Six months after its launch, the Expert Witness Institute has received nearly 400 applications for individual membership and is well on the way to its first year target of 500.
The Law Society and Bar Council are among the six professional bodies to have joined to date, along with three corporate organisations. The institute has written to the top 20 solicitors' firms asking if they would like to become founding sponsors for a one-off £2,500.
Sir Michael Davies, the retired High Court judge chairing the institute, says: “Our mission statement is to encourage, train and educate experts and to improve and maintain their standards and status. But we also want to persuade solicitors and barristers to become associate members in order to encourage and develop their contact with expert witnesses.”
At present, the institute does not feel that it has enough expert members to provide a register for solicitors wanting to find a particular specialist. It hopes to be able to do so by the autumn, but has still to decide whether it will be open or for members only.
At the institute's launch last November, questions were raised about the need for another expert witness organisation, given the existence of the 10-year-old Academy of Experts and the smaller Society of Expert Witnesses.
Michael Cohen, the barrister chairman of the academy, says he is still concerned the “proliferation” of organisations could lead to confusion over standards and systems of accreditation. But Davies argues: “The AA was formed in the early days of motoring after the RAC, and nobody would say there should only be one motorist organisation. We knew the demand was there.”
The other contentious issue has been the institute's links with Bond Solon, which trains expert witnesses. Two of the company's courses have been validated by the institute, which rents one of the rooms in Bond Solon's London offices. Also, the company's managing director, Catherine Bond, is the institute's part-time company secretary.
“Bond Solon conceived the idea for the institute and its input has been very great indeed,” Davies says.
“But from the day of the launch, the institute has been responsible for the costs of the use of any of the company's services. The aim is to have our own premises once it becomes financially possible.
“A lot of early correspondence questioned the institutes' links with Bond Salon, but that has stopped now. We are nobody's monkeys.”
The institute is currently drafting model terms of engagement, a code of conduct, and an expert's declaration for a report, as was recommended by Lord Woolf in Access to Justice. Its findings will also be used to set up criteria to cover meetings of opposing experts, also as proposed by Woolf.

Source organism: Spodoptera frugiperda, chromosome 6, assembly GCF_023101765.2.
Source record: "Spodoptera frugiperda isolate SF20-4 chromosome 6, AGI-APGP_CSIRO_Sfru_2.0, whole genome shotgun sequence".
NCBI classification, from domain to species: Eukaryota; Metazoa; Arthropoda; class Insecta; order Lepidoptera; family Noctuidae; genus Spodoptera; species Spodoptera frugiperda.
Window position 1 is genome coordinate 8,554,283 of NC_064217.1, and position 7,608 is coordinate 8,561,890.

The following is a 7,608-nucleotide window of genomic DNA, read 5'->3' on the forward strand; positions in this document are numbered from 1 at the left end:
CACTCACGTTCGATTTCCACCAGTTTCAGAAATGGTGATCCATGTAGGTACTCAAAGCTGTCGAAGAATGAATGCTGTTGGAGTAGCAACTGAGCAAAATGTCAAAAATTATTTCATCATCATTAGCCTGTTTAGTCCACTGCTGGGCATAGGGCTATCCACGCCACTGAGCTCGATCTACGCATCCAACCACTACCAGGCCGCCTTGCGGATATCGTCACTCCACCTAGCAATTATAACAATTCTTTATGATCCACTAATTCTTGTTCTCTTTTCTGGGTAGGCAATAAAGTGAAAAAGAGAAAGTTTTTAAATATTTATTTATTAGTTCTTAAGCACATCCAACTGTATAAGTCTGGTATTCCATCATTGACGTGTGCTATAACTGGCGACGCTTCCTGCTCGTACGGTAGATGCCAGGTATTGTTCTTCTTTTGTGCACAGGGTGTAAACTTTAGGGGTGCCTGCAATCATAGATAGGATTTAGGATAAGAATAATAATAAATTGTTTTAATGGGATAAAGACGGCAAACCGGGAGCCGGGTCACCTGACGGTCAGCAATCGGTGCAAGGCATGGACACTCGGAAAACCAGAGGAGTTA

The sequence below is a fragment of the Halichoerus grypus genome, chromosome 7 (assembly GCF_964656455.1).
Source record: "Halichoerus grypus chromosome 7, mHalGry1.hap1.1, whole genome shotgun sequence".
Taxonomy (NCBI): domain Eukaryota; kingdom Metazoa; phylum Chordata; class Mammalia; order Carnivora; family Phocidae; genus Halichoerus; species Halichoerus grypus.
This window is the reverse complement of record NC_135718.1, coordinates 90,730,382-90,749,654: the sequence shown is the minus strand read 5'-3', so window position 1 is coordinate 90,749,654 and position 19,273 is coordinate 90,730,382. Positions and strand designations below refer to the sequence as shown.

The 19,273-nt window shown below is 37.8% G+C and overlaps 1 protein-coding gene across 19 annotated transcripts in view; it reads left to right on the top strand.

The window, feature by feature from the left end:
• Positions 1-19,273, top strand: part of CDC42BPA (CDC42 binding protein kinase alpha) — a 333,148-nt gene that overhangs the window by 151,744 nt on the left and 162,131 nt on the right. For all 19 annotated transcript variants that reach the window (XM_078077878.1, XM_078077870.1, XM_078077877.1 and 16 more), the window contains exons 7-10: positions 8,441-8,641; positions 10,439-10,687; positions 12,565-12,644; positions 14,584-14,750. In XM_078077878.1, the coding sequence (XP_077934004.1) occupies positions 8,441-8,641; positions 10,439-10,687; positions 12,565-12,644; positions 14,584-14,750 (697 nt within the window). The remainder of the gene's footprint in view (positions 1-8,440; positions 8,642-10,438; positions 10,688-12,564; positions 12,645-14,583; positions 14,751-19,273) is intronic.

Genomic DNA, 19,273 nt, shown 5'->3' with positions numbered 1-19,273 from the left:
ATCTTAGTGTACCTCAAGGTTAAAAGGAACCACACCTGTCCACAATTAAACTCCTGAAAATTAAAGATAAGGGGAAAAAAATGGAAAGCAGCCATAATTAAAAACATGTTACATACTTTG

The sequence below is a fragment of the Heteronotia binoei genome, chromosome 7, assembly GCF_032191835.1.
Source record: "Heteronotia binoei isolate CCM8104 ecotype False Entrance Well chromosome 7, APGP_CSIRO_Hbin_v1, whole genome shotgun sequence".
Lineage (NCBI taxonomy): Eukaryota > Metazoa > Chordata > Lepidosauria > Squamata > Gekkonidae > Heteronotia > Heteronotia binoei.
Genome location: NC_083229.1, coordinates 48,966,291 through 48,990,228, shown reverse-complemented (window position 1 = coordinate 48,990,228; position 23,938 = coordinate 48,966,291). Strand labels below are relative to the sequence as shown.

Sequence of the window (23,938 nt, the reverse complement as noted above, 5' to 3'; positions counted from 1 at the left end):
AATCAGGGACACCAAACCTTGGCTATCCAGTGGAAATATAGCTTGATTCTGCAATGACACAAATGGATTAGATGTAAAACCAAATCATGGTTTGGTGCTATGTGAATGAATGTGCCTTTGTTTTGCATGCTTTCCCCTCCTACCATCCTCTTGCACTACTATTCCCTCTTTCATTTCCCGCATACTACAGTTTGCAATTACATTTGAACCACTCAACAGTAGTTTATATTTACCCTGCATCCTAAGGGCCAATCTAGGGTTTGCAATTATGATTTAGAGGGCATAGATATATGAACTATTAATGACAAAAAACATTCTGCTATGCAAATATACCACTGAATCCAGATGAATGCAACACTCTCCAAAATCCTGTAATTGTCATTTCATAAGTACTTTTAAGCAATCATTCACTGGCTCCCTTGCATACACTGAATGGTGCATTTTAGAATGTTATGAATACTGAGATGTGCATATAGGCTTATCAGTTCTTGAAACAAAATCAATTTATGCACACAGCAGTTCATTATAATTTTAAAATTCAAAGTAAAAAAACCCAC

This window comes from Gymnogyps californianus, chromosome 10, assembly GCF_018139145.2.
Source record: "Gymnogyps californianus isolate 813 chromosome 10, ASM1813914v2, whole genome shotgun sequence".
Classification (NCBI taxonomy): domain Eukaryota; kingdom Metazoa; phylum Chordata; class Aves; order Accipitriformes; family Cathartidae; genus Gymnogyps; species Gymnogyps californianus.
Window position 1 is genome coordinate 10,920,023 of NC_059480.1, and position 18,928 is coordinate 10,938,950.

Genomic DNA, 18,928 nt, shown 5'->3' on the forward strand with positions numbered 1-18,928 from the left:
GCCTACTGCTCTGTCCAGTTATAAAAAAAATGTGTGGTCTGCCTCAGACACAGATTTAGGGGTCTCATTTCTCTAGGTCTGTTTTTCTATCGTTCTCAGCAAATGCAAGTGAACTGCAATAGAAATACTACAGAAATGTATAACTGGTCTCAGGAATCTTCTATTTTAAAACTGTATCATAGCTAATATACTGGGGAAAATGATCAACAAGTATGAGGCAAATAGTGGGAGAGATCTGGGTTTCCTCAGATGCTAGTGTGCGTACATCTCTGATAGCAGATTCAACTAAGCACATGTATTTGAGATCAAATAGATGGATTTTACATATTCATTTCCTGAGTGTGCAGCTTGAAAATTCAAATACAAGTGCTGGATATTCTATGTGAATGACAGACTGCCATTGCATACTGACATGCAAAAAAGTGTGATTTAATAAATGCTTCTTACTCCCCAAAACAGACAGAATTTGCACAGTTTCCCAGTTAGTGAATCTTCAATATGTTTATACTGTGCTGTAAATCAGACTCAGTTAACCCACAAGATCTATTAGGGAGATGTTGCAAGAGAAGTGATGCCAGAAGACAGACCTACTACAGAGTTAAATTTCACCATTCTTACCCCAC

It is also hoping to run a pilot basic law course for experts, which will be drawn up by academics, in the summer.
The institute, which employs one part-time and two full-time members of staff, is already financially viable with the money it received from its founding sponsors and annual membership fees – £350 for corporate bodies and £100, plus £40 joining fee, for individuals. Fees for professional bodies depend on the number of members.
One solicitor who has applied to join the institute as an associate member is Tim Constable, a commercial litigation lawyer with BP Collins in Gerard's Cross, Buckinghamshire. “I believe it will provide an excellent forum for the challenges ahead for expert evidence,” he comments.
Representatives of professional bodies are studiously even-handed in their support for both the institute and the academy, and there is a widely-held belief that there is room for both bodies.
Suzanne Burn, secretary of the Law Society's civil litigation committee, says: “It is early days, but the institute does seem to have made its presence felt and the membership is quite encouraging. My involvement is with its working party, which is encouraging professional bodies to have their own codes of conduct, training and accreditation. This seems to be a very sensible way forward.”
Lord Woolf, who is president of the institute, has written in its first newsletter: “The institute has made remarkable strides within a short space of time, confirming the view that expert witnesses have a need for the services it offers. This does not involve any criticism of the existing bodies which have served experts well, merely that there is a need for complementary facilities and a greater choice of services than existed previously.”